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Eschatology in a Time of War: The Poetry of H.D. and Robert Lowell

AL-MAHDAWI, ABEER,OTHMAN,KHALAF (2017) Eschatology in a Time of War: The Poetry of H.D. and Robert Lowell. Doctoral thesis, Durham University.



The first half of the twentieth century was a fertile time for poetry with a new form and
new content to match the sweeping changes of modernity. There is no doubt that the
traumatic experience of two world wars had a profound effect on the art and culture of
the time, urging writers to fathom the deep and disturbing ways in which war impacted
upon the human spirit. This was a huge challenge, and an opportunity at the same time,
for American poets to forge a new personal and authentic vision in response to political,
cultural and intellectual changes, particularly within the context of religious belief. The
thesis examines the work of H.D. and Robert Lowell, two American poets who were
greatly preoccupied with war and its aftermath. Like many writers at that time, they were
interested in the eschatologies of traditional religious beliefs and their role in changing
people’s perceptions in trying times. Both poets write from the perspective of a Christian
upbringing, but in their poems they articulate non-conformist eschatological visions, the
formation process of which varies between revising, inverting or even negating these old
conventions. They seek to delineate a new understanding and a new interpretation of
orthodox eschatological and apocalyptic models, so as to relate more intensely and
effectively with the momentous upheavals of the modern era. The purpose of the study is
to shed light, within a personal and artistic framework, on the differences and similarities
in the ways that the two poets approach the theme of war, focusing primarily on the
poems written during or immediately after the Second World War.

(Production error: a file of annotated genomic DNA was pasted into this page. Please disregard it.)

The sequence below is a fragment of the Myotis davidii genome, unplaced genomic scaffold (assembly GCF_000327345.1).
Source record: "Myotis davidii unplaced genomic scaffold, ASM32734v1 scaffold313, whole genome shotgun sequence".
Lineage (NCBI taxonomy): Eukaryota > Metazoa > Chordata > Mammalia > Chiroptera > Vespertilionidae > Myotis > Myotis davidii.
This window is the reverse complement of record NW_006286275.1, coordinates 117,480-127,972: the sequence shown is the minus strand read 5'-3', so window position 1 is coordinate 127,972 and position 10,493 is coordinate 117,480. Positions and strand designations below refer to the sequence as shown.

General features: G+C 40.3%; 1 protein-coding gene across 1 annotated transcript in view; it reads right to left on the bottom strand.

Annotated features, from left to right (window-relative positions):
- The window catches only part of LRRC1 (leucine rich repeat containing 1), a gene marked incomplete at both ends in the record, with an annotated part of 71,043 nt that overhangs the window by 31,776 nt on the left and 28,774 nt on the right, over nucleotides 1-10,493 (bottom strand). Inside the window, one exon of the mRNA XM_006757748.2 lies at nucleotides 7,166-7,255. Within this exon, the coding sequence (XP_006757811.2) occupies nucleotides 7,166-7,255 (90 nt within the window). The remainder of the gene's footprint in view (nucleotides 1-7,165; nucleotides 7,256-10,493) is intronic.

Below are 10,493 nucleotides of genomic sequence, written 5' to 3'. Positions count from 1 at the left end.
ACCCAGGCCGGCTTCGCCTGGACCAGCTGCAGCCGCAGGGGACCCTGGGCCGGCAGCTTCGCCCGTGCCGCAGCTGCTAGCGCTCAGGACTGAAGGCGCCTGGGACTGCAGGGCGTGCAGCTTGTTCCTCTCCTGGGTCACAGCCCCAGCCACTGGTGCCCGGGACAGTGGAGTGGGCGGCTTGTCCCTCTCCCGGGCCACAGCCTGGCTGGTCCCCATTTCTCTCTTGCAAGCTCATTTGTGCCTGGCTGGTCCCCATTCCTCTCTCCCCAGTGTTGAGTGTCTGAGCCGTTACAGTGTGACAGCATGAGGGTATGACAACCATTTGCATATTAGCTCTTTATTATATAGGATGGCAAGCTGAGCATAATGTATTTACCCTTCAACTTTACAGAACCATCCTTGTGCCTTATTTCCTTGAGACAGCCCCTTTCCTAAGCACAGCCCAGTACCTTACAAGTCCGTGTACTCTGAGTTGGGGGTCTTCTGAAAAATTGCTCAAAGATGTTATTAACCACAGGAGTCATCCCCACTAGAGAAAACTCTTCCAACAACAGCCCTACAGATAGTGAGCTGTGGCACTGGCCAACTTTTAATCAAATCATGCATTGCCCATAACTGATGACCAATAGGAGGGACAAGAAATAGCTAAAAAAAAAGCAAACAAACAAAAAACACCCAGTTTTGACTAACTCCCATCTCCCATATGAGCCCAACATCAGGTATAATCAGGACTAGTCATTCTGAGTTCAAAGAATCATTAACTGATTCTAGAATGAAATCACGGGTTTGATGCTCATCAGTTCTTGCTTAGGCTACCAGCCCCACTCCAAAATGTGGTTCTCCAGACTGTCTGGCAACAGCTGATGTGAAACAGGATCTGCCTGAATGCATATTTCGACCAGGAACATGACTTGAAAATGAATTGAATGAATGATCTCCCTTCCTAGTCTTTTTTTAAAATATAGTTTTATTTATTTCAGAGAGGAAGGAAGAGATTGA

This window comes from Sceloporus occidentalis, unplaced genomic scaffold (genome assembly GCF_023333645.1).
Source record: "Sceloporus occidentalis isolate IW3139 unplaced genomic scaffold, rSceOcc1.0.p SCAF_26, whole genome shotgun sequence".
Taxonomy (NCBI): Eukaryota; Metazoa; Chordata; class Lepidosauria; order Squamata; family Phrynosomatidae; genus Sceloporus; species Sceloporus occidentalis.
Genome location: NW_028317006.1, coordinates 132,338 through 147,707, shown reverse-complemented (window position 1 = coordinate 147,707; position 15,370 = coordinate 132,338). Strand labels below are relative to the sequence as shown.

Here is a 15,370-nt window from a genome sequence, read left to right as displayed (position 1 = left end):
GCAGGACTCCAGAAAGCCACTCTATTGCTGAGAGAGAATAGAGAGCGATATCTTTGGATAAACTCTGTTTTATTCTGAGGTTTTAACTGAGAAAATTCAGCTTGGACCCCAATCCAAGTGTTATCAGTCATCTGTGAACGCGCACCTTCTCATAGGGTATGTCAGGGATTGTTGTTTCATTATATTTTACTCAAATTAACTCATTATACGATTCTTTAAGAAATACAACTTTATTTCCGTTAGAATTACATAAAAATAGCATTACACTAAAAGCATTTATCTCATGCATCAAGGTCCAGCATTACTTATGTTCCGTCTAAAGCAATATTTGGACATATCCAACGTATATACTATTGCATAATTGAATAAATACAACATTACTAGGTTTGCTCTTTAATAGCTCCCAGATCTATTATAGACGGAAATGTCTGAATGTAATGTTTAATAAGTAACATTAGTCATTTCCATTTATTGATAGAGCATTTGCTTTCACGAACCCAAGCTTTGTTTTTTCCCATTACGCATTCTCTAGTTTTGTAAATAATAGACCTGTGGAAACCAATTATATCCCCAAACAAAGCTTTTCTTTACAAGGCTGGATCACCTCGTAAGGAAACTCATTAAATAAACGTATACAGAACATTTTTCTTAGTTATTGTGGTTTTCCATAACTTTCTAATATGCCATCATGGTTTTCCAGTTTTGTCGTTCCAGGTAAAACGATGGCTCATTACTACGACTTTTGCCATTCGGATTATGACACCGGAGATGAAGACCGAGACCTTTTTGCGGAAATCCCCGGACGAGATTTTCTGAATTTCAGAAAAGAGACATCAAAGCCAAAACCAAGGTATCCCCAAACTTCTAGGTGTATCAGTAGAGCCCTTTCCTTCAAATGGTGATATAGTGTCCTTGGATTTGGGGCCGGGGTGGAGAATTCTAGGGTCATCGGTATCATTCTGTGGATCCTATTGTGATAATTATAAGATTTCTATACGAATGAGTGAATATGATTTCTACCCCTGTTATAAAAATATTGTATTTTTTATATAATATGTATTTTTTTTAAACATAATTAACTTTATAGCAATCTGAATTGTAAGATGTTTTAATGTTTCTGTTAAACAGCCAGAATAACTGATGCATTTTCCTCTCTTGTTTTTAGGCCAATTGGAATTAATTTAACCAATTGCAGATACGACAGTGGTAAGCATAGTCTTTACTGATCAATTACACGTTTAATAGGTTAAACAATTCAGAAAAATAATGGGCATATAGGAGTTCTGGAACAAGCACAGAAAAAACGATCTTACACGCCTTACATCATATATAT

The thesis starts with an Introduction, which explores the significance of
eschatology and the appeal of apocalypse in the modern age, especially in a time of war
and catastrophe. The Introduction also touches upon the significance of bringing these
two poets together in a single study. The first chapter presents H.D., a first-hand witness
to the First World War, and her Imagist poems written during and after that war; while
the second chapter discusses two of her most important collections of poems, What Do I
love? and Trilogy. Written during the early 1940’s, the two books respond to the Second
World War through syncretizing a modern feminine faith from different traditional
systems of beliefs. Similarly, Lowell is designated two chapters. Chapter Three explores
the poet’s presentation of an inverted version of the eschatological convention of Puritan
Calvinism, his ancestors’ faith. His first two volumes, Land of Unlikeness and Lord Weary's
Castle, written also during the early 1940’s, are discussed in this chapter. The last chapter
of the thesis tackles Lowell’s important and well-known volume, Life Studies, written in
late 1950’s, during the period of the Cold War. This work shows Lowell, the confessional
and manic-depressive poet who, despite relinquishing his faith and (with it) his earlier
poetic style of the 1940’s, is still preoccupied with war. The thesis claims that his modern
spiritual eschatology is hidden under the mask of secularism and sceptical faith. It
concludes with a Coda that sums up its main findings.

Item Type:Thesis (Doctoral)
Award:Doctor of Philosophy
Keywords:PhD research; university; English Literature; modern American Poetry; war; eschatologyy
Faculty and Department:Faculty of Arts and Humanities > English Studies, Department of
Thesis Date:2017
Copyright:Copyright of this thesis is held by the author
Deposited On:30 Jan 2018 11:49

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